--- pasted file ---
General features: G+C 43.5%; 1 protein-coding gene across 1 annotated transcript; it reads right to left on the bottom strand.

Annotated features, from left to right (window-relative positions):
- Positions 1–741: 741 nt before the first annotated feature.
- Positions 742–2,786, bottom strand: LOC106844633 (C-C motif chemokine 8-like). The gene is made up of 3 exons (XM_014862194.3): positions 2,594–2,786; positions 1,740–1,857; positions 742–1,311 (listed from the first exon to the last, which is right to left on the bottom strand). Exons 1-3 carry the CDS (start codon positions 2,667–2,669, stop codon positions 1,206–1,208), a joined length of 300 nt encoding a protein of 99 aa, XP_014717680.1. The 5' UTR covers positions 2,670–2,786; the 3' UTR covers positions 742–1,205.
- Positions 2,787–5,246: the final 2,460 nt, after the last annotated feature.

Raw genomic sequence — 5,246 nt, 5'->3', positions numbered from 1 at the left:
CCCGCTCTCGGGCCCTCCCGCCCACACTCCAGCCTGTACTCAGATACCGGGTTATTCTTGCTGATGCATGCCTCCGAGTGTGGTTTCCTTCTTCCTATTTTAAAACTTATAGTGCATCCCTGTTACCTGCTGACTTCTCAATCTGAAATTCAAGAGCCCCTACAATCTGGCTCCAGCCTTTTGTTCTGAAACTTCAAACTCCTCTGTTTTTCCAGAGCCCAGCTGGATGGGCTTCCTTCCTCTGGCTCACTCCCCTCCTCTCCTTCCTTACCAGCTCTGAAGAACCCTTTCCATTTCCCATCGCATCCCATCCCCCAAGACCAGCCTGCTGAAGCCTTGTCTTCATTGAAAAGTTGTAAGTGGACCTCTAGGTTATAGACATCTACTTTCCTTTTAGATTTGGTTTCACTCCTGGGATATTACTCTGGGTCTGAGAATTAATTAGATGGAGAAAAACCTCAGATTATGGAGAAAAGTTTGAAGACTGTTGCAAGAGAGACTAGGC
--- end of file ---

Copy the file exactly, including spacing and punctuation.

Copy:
General features: G+C 43.5%; 1 protein-coding gene across 1 annotated transcript; it reads right to left on the bottom strand.

Annotated features, from left to right (window-relative positions):
- Positions 1–741: 741 nt before the first annotated feature.
- Positions 742–2,786, bottom strand: LOC106844633 (C-C motif chemokine 8-like). The gene is made up of 3 exons (XM_014862194.3): positions 2,594–2,786; positions 1,740–1,857; positions 742–1,311 (listed from the first exon to the last, which is right to left on the bottom strand). Exons 1-3 carry the CDS (start codon positions 2,667–2,669, stop codon positions 1,206–1,208), a joined length of 300 nt encoding a protein of 99 aa, XP_014717680.1. The 5' UTR covers positions 2,670–2,786; the 3' UTR covers positions 742–1,205.
- Positions 2,787–5,246: the final 2,460 nt, after the last annotated feature.

Raw genomic sequence — 5,246 nt, 5'->3', positions numbered from 1 at the left:
CCCGCTCTCGGGCCCTCCCGCCCACACTCCAGCCTGTACTCAGATACCGGGTTATTCTTGCTGATGCATGCCTCCGAGTGTGGTTTCCTTCTTCCTATTTTAAAACTTATAGTGCATCCCTGTTACCTGCTGACTTCTCAATCTGAAATTCAAGAGCCCCTACAATCTGGCTCCAGCCTTTTGTTCTGAAACTTCAAACTCCTCTGTTTTTCCAGAGCCCAGCTGGATGGGCTTCCTTCCTCTGGCTCACTCCCCTCCTCTCCTTCCTTACCAGCTCTGAAGAACCCTTTCCATTTCCCATCGCATCCCATCCCCCAAGACCAGCCTGCTGAAGCCTTGTCTTCATTGAAAAGTTGTAAGTGGACCTCTAGGTTATAGACATCTACTTTCCTTTTAGATTTGGTTTCACTCCTGGGATATTACTCTGGGTCTGAGAATTAATTAGATGGAGAAAAACCTCAGATTATGGAGAAAAGTTTGAAGACTGTTGCAAGAGAGACTAGGC